Yesterday, in NIH Statement On Arrival Of American HCW With Ebola Virus For Treatment, we looked at the evacuation of an American HCW - infected with Ebola – from Sierra Leone to the NIH hospital in Bethesda, Md.
Late yesterday the CDC announced they are investigating this HCWs exposure, with an eye cast towards others who may have been exposed at the same time.
A second HCW, who was exposed (but has not tested positive for the virus) is being flown to Emory University Medical Center in Georgia. First the CDC’s statement, after which I’ll return with a bit more:
For Immediate Release: Friday, March 13, 2015
Contact: CDC Media Relations
On March 13, an American volunteer healthcare worker in Sierra Leone who tested positive for Ebola virus returned to the U.S. by medevac and was admitted to the NIH Clinical Center for care and treatment. As a result of this case, CDC is conducting an investigation of individuals in Sierra Leone, including several other American citizens, who may have had potential exposure to this index patient or exposures similar to those that resulted in the infection of the index patient. At this time, none of these individuals have tested positive for Ebola. These individuals are volunteers in the Ebola response and are currently being monitored in Sierra Leone. Out of an abundance of caution, CDC and the State Department are developing contingency plans for returning those Americans with potential exposure to the U.S. by non-commercial air transport. Those individuals will voluntarily self-isolate and be under direct active monitoring for the 21-day incubation period.
One of these American citizens had potential exposure to the individual being treated at NIH and is currently being transported via charter to the Atlanta area to be close to Emory University Hospital. The individual has not shown symptoms of Ebola and has not been diagnosed with Ebola. Upon arrival in Atlanta, the individual will voluntarily self-isolate and be under direct active monitoring for the 21-day incubation period
Although the Ebola outbreak in Liberia in West Africa has significantly improved, Sierra Leone and Guinea continue to report dozens of cases each week. Liberia, amazingly has gone two weeks with reporting a new case, and overall, the number of new cases in the latest reporting week is down about 80% over the peak we were seeing last fall.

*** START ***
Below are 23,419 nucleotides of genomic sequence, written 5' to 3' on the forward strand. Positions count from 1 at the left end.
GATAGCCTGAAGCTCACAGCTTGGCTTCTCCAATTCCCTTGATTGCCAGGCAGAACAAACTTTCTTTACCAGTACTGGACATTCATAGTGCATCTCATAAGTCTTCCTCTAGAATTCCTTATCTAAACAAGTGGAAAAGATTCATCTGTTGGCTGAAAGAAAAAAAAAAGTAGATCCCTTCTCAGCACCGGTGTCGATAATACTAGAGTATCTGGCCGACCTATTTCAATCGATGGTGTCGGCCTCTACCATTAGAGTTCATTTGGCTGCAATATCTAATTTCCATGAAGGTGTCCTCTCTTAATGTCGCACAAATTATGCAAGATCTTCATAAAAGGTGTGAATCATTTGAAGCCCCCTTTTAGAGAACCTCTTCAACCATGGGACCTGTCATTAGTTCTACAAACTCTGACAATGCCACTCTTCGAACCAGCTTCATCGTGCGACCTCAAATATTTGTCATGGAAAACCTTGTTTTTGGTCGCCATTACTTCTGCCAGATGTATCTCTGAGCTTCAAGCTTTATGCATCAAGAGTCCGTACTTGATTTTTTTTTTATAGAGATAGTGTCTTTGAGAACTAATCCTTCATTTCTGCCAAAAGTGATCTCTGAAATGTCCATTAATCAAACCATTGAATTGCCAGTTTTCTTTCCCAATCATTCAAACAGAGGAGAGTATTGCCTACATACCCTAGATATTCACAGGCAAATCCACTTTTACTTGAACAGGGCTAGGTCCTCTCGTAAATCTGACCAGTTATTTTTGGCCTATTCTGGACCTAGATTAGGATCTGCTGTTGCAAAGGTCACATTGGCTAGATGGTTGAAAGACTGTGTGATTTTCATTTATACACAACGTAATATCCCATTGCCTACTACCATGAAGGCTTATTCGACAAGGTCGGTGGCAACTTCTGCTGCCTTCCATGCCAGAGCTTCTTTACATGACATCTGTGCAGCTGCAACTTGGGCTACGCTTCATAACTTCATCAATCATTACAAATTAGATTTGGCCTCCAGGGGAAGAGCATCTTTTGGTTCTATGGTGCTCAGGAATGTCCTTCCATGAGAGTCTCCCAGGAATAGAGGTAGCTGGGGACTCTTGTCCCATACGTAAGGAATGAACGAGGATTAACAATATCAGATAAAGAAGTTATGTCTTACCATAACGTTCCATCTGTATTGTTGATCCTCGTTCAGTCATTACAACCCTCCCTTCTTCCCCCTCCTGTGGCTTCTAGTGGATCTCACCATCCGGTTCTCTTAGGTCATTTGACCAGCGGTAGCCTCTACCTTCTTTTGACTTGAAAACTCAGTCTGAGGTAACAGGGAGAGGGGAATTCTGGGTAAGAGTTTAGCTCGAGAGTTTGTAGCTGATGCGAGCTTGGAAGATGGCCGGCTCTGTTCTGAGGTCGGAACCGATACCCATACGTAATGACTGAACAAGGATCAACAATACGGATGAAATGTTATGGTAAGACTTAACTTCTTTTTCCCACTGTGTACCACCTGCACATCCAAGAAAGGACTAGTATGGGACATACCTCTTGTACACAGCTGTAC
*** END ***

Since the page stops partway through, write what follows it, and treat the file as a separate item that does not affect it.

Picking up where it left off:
- A total of 116 new confirmed cases of Ebola virus disease (EVD) were reported in the week to 8 March, compared with 132 the previous week. Liberia reported no new confirmed cases for the second consecutive week. New cases in Guinea and Sierra Leone occurred in a geographically contiguous arc around the coastal capital cities of Conakry and Freetown, with a total of 11 districts reporting cases. Although there has been no significant decline in overall case incidence since late January, the recent contraction in the geographical distribution of cases is a positive development, enabling response efforts to be focused on a smaller area.
- Guinea reported 58 new confirmed cases in the week to 8 March, compared with 51 cases the previous week. Cases were clustered in an area around and including the capital Conakry (13 cases), with the nearby prefectures of Boffa (2 cases), Coyah (8 cases), Dubreka (5 cases), Forecariah (28 cases), and Kindia (2 cases) the only other prefectures to report cases.
- Sierra Leone reported 58 new confirmed cases in the week to 8 March; the first time since June 2014 that weekly incidence has not exceeded that of Guinea. Cases were reported from 5 north and western districts clustered around the capital Freetown, which reported 27 new confirmed cases. The neighbouring districts of Bombali (6 cases), Kambia (7 cases), Port Loko (12 cases) and Western Rural (6 cases) also reported cases.
- In the 4 days to 5 March there were 90 reported suspected cases in Liberia, none of whom tested positive for EVD, indicating that vigilance is being maintained. A total of 102 contacts were being followed up.
- The number of confirmed EVD deaths occurring in the community has risen for the past 3 weeks in Guinea, suggesting that there are still significant challenges in terms of contact tracing and community engagement. Of a total of 40 EVD-positive deaths reported in the week to 8 March, 24 occurred in the community. By contrast, a far smaller proportion of EVD-positive deaths occurred in the community in Sierra Leone: 11 of 83. A total of 13 unsafe burials were reported from Guinea and 2 from Sierra Leone over the same period.
- In the week to 1 March, 7 of 51 (14%) confirmed cases of EVD reported from Guinea arose among known contacts of previous cases, indicating that there are a large number of untraced contacts associated with known chains of transmission, and that unknown chains of transmission persist. In Sierra Leone, by contrast, 52 of 81 (64%) of confirmed EVD cases arose among known contacts over the same period. The average daily number of contacts traced in the week to 8 March was 1433 in Guinea, compared with 7934 in Sierra Leone.
- The relatively low proportion of cases arising among known contacts, the relatively high proportion of EVD-positive deaths that occur in the community, and the continued occurrence of unsafe burials in Guinea are all indicative of continued difficulties engaging effectively with affected communities. A total of 7 Guinean prefectures reported at least one security incident in the week to 8 March.
- During the week to 1 March, five cross-border meetings took place, including a coordination meeting in Kambia and Forecariah to facilitate communication, share best practices, and align strategies.
- In the week to 8 March, 1 new health worker infection was reported in Guinea, bringing the total number of health worker infections reported across the three most-affected countries since the start of the outbreak to 840, with 491 deaths.